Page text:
Washington, D.C.—House Judiciary Committee Chairman Bob Goodlatte (R-Va.) delivered the following remarks during the House Judiciary Committee’s markup of H.R. 732, the Stop Settlement Slush Funds Act of 2017.
Chairman Goodlatte: Last Congress, this Committee commenced a “pattern or practice” investigation into the Justice Department’s mortgage lending settlements. We found that DOJ is systematically subverting Congress’s spending power by requiring settling parties to donate money to activist groups.
In its last two years, the Obama Justice Department directed nearly a billion dollars to third-parties entirely outside of Congress’s spending and oversight authority. In some cases, these mandatory donation provisions reinstated funding Congress specifically cut.
The Spending Power is one of Congress’s most effective tools in reining in the Executive Branch. This is true no matter which party is in the White House. A Democrat led Congress passed the Cooper-Church Amendment to end the Vietnam War. More recently, bipartisan funding restrictions blocked lavish salary and conference spending by federal agencies and grantees.
This policy control is lost if the Executive gains unilateral authority over spending.
Serious people on both sides of the aisle understand this. A former deputy Assistant Attorney General for the Office of Legal Counsel in the Clinton Administration warned in 2009, that DOJ “has the ability to use settlements to circumvent the appropriations authority of Congress.” In 2008, a top Republican DOJ official restricted mandatory donation provisions, because they “can create actual or perceived conflicts of interest and/or other ethical issues.”
Any objections to this bill would be unfounded. Whether the beneficiaries of these donations are worthy entities is entirely beside the point. The Constitution grants Congress the power to decide how money is spent, not DOJ. This is not some esoteric point. It goes to the heart of the Separation of Powers theory and Congress’s ability to rein in Executive Overreach in practice.
Nor does the bill restrict prosecutorial discretion. That discretion pertains to the decision to prosecute. Setting penalties and remedial policy is the proper purview of Congress.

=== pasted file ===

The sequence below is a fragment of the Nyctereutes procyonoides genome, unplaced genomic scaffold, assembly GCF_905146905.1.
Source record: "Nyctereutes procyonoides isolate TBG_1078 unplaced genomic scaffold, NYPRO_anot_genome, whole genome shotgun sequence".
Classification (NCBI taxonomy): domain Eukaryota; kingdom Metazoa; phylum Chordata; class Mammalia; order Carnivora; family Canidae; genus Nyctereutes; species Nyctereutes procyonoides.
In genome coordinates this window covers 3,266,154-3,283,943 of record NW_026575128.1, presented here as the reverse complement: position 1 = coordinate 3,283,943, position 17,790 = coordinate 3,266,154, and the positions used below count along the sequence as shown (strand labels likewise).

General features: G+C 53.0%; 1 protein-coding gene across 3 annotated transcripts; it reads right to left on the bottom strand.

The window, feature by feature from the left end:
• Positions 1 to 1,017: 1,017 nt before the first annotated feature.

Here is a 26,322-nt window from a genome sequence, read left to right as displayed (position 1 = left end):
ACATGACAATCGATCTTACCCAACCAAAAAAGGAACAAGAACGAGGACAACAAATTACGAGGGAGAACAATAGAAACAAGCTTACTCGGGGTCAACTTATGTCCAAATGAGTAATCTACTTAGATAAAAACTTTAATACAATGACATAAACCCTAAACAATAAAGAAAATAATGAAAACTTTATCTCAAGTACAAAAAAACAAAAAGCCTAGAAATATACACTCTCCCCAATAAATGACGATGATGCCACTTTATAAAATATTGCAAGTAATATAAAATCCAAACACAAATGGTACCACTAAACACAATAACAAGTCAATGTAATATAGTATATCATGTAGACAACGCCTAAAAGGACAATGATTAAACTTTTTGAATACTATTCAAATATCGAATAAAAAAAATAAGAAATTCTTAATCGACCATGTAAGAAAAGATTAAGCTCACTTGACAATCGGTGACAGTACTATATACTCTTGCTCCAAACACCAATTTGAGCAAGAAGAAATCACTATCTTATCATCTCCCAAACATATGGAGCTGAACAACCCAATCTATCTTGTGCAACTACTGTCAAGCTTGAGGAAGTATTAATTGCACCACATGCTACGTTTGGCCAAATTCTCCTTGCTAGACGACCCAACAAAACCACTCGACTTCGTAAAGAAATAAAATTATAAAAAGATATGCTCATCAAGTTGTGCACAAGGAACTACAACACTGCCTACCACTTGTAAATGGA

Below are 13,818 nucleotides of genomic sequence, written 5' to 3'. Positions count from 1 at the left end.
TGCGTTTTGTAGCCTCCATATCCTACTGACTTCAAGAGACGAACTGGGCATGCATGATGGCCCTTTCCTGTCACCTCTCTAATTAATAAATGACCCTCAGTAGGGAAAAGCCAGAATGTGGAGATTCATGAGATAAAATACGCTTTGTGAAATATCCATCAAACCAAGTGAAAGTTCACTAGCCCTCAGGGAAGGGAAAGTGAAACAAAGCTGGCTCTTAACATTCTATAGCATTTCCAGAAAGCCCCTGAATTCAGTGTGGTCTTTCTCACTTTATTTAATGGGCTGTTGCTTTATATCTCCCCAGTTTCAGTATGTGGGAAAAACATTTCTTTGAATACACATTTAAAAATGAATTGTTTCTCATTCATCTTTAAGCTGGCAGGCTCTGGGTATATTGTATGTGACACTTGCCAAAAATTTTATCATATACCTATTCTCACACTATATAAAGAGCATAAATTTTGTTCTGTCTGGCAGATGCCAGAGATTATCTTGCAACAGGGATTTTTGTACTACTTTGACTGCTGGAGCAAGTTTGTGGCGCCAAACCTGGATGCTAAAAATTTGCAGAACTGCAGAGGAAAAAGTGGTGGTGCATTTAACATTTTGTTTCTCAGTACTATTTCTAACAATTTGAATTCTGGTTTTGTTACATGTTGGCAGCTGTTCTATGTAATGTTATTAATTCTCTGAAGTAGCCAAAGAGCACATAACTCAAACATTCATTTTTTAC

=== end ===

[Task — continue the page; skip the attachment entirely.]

Opponents’ central concern is that there may be cases of “generalized harm” to communities that cannot be addressed by restitution. But this misses the fundamental point. DOJ has authority to obtain redress for victims. Federal law defines victims to be those “directly and proximately harmed” by a defendant’s acts. Once those victims have been compensated, deciding what to do with additional funds extracted from defendants becomes a policy question properly decided by elected representatives in Congress, not agency bureaucrats or prosecutors. It is not that DOJ officials will always be funding bad projects, it is that, outside of compensating actual victims, it is not their decision to make.
Rather than suspend the practice of mandatory donations in response to these bipartisan concerns, the Obama DOJ doubled down.
DOJ’s recent settlement with Volkswagen required the company to spend $2 billion to fund an Obama Administration electric vehicle initiative for which Congress had twice refused to pay.
DOJ’s January 18, 2017 settlement with Credit Suisse required the bank to spend 240 million credit dollars financing affordable housing projects. Because the projects must be financed at below-market rates, the bank is given credit for the losses associated with the financing. In other words, the financing is effectively a donation in the guise of a loan.
It is time for Congress to end this abuse.
The “Stop Settlement Slush Funds Act of 2017” bars mandatory donation terms in DOJ settlements. It is a bipartisan bill.
It makes clear that payments to provide restitution for actual harm, directly caused, including harm to the environment, are permitted.
Do not be fooled by opponents’ scare tactics. They claim that the legislation could prohibit conduct remedies used in settlements covering workplace discrimination, harassment and consumer privacy. The bill does not preclude such remedies. Nothing bars DOJ from requiring a defendant to implement workplace training and monitoring programs. The ban on third-party payments merely ensures that the defendant remains responsible for performing these remedies itself, and is not required to outsource set sums for the work to third-parties who might be friendly with a given administration.
This bill addresses an institutional issue. That is one reason similar language passed the House last Congress by voice vote. I thank all of the bill’s cosponsors and I urge its passage.
Click here to learn more about today’s markup.